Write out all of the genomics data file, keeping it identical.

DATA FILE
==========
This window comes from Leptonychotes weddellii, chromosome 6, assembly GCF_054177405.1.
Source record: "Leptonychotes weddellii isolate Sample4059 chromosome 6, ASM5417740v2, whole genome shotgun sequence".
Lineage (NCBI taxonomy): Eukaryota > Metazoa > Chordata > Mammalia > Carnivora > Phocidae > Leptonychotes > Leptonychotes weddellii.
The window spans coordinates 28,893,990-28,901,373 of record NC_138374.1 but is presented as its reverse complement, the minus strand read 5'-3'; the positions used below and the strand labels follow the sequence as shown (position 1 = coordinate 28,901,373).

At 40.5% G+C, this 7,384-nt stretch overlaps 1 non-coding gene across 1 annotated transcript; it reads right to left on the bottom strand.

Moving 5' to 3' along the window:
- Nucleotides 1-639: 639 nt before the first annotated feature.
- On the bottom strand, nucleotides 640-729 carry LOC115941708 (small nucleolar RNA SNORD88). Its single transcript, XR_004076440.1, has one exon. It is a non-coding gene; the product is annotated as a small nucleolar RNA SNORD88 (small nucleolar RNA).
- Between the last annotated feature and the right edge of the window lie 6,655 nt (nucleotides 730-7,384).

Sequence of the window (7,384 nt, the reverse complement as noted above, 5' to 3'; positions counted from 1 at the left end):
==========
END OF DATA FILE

This window comes from Leptonychotes weddellii, chromosome 6, assembly GCF_054177405.1.
Source record: "Leptonychotes weddellii isolate Sample4059 chromosome 6, ASM5417740v2, whole genome shotgun sequence".
Lineage (NCBI taxonomy): Eukaryota > Metazoa > Chordata > Mammalia > Carnivora > Phocidae > Leptonychotes > Leptonychotes weddellii.
The window spans coordinates 28,893,990-28,901,373 of record NC_138374.1 but is presented as its reverse complement, the minus strand read 5'-3'; the positions used below and the strand labels follow the sequence as shown (position 1 = coordinate 28,901,373).

At 40.5% G+C, this 7,384-nt stretch overlaps 1 non-coding gene across 1 annotated transcript; it reads right to left on the bottom strand.

Moving 5' to 3' along the window:
- Nucleotides 1-639: 639 nt before the first annotated feature.
- On the bottom strand, nucleotides 640-729 carry LOC115941708 (small nucleolar RNA SNORD88). Its single transcript, XR_004076440.1, has one exon. It is a non-coding gene; the product is annotated as a small nucleolar RNA SNORD88 (small nucleolar RNA).
- Between the last annotated feature and the right edge of the window lie 6,655 nt (nucleotides 730-7,384).

Sequence of the window (7,384 nt, the reverse complement as noted above, 5' to 3'; positions counted from 1 at the left end):